APAC Currency Corner – Caution is the name of the game

 

 

The US dollar posted modest upticks against the G10 currencies in the New York session. USD bulls found solace in yesterday’s US initial jobless claims, which fell to a lower-than-expected 264k last week, lowering the four-week average by 7k to 270k. The weekly employment barometer certainly paints a more robust picture of the US labour market compared to last Friday’s gut-wrenching Non-Farm Payroll numbers. Those in support of a near-term Fed hike breathed a collective sigh of relief.

 

Global markets remain on edge as the UK’s EU referendum uncertainty casts a shadow. WTI continues to slide lower, and equity futures are struggling, and hard commodities are coming off the boil keeping USD supported with the Australian dollar looking a bit worse for wear this morning.

 

YEN – stimulus package may be back on radar

We’ve had a solid rebound after testing the 106.35 depths and are now testing above 107.0USDJPY. This is being driven by the surprising US initial jobless claims. as the market was very much short USD at time of release.  But given the fragile and erratic nature of this report, I would not hang my hat on that report.  However, the USDJPY continues moving higher in early trade on the back of broader USD moves in early trade. But given how sparse the economic diary is, I am not expecting any drama today but  definitely worth keeping an eye on risk sentiment.

 

The one data point from this week that should attract Japan’s policymakers’ attention was the decline in Japan’s machine order, which plummeted 11% in April. Given this staggering decline, we may start to hear more rhetoric about the fiscal stimulus, which could lend a hand to the higher UDJPY argument.

YUAN – trading light in holiday season

With Mainland China and HK markets on holiday yesterday, the turnover in CNH has been very light. The well-documented macro themes remain in place, but the market continues to show two-way interests with activity primarily centred on the Fix. Curve wise, the front-end continues to trade loose and, despite some weaker data earlier in the week, there was very little concern expressed in this quiet holiday period.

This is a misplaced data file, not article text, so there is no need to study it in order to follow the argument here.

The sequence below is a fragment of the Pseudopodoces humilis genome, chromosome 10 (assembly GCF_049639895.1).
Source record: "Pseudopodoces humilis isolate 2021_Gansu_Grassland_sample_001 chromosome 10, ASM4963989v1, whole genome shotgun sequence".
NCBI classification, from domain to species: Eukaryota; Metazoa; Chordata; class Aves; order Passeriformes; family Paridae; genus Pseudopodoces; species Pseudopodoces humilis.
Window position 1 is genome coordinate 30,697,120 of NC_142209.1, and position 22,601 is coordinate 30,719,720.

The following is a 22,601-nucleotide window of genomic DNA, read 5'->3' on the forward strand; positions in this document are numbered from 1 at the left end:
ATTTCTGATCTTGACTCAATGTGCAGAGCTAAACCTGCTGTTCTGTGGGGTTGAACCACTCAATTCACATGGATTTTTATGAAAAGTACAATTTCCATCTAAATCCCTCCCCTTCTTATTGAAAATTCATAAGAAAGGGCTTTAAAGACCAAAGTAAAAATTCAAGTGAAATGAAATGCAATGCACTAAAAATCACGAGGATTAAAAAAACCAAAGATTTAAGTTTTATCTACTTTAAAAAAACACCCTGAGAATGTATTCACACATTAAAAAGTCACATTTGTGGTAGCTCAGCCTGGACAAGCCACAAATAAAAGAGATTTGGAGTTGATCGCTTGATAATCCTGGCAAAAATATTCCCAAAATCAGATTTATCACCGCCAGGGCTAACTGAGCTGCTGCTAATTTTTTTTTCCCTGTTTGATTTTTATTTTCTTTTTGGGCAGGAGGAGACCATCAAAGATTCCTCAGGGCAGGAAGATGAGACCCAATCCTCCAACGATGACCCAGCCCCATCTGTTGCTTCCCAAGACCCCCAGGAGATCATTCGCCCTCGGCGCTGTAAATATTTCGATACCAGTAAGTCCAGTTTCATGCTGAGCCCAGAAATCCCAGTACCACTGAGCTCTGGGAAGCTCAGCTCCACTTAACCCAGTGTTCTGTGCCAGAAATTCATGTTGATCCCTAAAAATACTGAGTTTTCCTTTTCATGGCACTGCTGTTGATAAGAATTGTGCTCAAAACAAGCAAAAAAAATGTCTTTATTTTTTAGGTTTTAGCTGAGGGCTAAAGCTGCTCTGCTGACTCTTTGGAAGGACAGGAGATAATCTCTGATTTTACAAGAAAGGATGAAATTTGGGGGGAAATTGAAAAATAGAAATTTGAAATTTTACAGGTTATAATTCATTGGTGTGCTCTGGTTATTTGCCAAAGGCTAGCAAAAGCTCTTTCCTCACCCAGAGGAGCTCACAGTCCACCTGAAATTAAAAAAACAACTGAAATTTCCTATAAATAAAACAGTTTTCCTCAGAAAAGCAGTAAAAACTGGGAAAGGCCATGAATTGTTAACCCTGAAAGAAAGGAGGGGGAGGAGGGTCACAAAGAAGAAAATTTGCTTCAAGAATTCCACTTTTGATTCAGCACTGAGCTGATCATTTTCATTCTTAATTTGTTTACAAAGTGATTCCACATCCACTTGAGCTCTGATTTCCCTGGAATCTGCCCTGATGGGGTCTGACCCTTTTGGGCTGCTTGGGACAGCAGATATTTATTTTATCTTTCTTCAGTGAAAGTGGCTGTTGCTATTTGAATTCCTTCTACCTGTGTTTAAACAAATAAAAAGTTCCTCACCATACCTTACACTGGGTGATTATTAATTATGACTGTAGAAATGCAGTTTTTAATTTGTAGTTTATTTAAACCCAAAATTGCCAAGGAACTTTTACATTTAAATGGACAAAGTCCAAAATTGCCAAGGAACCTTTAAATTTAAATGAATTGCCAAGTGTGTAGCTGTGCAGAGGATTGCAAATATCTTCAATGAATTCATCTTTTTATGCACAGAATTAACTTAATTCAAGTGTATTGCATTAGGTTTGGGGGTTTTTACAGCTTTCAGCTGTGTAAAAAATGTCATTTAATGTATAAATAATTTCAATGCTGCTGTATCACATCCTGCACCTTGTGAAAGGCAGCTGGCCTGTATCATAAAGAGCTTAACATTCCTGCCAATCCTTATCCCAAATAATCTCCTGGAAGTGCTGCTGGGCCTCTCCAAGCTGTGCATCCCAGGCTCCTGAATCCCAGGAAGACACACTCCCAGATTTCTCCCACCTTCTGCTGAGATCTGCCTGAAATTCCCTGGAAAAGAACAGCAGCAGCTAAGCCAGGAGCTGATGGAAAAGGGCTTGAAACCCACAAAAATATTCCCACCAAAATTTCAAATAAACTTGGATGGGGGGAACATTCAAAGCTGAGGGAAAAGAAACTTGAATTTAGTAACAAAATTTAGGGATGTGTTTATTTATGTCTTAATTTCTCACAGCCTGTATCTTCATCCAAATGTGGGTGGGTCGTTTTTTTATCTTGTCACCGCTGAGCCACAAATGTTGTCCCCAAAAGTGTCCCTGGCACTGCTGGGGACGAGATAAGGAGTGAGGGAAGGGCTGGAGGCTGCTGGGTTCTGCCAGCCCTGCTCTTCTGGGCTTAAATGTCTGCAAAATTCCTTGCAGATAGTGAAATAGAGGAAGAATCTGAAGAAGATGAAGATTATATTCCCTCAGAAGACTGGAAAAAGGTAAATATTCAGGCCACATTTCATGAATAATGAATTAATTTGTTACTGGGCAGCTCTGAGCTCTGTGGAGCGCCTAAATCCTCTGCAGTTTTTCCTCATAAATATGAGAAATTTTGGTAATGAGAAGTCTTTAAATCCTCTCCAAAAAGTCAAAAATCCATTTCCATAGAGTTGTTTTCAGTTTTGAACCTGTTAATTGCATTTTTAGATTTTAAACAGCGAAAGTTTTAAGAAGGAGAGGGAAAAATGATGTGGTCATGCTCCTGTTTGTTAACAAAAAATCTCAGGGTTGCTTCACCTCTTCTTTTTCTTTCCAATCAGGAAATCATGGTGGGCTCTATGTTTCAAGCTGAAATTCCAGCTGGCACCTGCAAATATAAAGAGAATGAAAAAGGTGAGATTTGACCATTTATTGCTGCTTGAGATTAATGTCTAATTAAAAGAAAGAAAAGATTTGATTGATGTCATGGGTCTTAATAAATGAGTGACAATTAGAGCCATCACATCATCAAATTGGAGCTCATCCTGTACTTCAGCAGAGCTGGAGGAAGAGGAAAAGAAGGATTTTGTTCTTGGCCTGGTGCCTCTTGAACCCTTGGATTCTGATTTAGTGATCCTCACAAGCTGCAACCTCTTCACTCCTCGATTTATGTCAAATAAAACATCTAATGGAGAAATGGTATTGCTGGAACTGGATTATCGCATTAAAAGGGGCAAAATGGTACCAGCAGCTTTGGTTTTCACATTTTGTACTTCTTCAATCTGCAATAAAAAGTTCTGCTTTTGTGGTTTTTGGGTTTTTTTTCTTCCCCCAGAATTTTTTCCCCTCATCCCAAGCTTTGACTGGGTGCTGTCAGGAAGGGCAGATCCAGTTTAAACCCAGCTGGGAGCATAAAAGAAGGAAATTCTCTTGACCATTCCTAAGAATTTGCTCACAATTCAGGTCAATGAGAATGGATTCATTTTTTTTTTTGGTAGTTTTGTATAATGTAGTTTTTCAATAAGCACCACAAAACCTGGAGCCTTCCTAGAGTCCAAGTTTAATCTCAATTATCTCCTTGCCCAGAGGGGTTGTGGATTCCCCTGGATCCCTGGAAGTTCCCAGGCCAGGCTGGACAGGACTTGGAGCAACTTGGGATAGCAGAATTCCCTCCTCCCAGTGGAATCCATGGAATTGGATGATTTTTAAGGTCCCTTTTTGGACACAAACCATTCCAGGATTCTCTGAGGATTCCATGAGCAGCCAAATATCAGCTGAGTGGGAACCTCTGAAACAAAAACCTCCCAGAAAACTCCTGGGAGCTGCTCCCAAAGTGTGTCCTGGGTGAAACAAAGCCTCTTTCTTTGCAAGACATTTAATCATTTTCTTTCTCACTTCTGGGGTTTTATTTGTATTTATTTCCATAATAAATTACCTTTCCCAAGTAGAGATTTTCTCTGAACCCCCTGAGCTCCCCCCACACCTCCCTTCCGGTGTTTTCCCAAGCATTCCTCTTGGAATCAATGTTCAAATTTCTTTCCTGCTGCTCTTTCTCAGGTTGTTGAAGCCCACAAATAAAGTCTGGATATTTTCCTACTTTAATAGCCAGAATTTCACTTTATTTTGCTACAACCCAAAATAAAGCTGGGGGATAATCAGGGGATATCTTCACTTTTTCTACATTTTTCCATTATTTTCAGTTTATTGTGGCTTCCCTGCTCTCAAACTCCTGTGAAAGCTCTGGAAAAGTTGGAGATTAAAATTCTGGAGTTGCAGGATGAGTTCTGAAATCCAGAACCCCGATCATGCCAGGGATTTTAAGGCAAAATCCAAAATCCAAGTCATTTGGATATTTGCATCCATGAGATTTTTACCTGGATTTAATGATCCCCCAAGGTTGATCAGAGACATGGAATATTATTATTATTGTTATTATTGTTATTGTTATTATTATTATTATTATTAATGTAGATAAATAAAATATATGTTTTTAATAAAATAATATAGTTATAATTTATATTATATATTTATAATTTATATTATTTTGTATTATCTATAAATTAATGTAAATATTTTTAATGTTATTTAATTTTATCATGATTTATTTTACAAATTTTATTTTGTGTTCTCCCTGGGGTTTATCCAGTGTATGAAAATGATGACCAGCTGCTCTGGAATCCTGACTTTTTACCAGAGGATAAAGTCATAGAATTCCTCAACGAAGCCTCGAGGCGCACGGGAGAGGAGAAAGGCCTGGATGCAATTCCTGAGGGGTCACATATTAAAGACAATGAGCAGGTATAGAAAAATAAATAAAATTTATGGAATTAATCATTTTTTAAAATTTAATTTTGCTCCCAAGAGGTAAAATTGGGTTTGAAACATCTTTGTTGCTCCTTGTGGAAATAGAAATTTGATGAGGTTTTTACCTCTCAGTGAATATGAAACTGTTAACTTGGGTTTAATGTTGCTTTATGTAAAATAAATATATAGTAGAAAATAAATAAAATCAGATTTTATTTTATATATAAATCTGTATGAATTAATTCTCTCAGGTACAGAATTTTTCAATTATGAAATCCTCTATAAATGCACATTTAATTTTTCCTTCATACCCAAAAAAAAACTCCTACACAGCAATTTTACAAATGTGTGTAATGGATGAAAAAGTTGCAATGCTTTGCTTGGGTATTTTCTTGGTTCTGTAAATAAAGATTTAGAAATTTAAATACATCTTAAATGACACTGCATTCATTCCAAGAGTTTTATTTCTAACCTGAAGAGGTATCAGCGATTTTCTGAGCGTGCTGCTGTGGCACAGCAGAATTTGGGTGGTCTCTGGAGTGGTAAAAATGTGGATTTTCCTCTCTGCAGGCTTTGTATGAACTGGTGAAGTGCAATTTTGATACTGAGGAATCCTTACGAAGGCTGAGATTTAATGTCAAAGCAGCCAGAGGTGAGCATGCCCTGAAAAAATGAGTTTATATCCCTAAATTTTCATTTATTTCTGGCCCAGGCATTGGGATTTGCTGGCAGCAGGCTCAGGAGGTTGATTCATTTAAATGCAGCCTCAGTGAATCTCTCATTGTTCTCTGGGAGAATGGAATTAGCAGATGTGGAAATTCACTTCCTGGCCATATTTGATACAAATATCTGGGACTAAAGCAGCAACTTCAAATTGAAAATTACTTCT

I expect a continuation of broader USD sentiment to dictate the pace of trade leading into weeks end.

MYR

Risk off sentiment saw reversals across much of EM and commodity basket.  Oil was trading back toward the $ 50.00 mark, which in itself should provide a floor on USDMYR today. Also the fall in US bond yield is suggesting investors are opting for the relative safety of less risky assets and this should weigh on near term sentiment.

 

Aussie – rollercoaster ride continues

After a very impressive run to 0.7500, the Aussie has come under steady pressure during the NY session on the back of the risk aversion concerns. Australian dollar traders are well versed in rollercoasters and given that Q2 CPI data remains the key, the 0.7500 level was always going to be a huge hurdle for subsequent Australian dollar appreciation, risk aversion or not.

 

US equities should remain supported in the near term by recent dovishness from the Fed. However, the elephant in the room for risk sentiment is Brexit, which is just too much of a wild card to call. With nerves frazzling as we near the UK’s historical referendum, Aussie dollar bulls will likely find themselves running up the down escalator over the next week or two. Keep any eye on this current reversal, as risk sentiment is likely to remain fragile until the June 23rd crunch date.

NZD – Kiwi rockets against major currencies

The RBNZ appears in little rush to cut rates and Governor Wheeler may want to keep his powder dry like other central bankers have done. Or he believes that in this global low-interest rate environment, monetary policy has a very limited influence to guide exchange rates lower in a constructive way. Whatever his thinking, the New Zealand dollar rocketed higher against the USD and all the major crosses. In fact, the AUDNZD broke south of the fundamentally key 1.050 levels. Given how fragile the hard commodity recovery remains, coupled with soft commodities like milk products surging, a move lower in the AUDNZD cross is in cards.

Stephen Innes

Stephen Innes

Senior Currency Trader and Analyst at OANDA
Stephen has over 25 years of experience in the financial markets and specializes in Asian currencies at OANDA. After having started his trading career with NatWest Bank, he is currently based in Singapore as a Senior Currency Trader and Analyst with OANDA, focusing on the movement of the Aussie Dollar and ASEAN Currencies. Stephen has an extensive trading experience in Interest Rate Futures, Money Markets and Precious Metals. Prior to joining OANDA, he worked with organizations like Cambridge Mercantile, Nat West, Garvin Guy Butler, Sumitomo Mitsui Banking Corporation. Stephen was born in Glasgow, Scotland, and holds a Degree in Economics from the University of Western Ontario.
Stephen Innes
Stephen Innes

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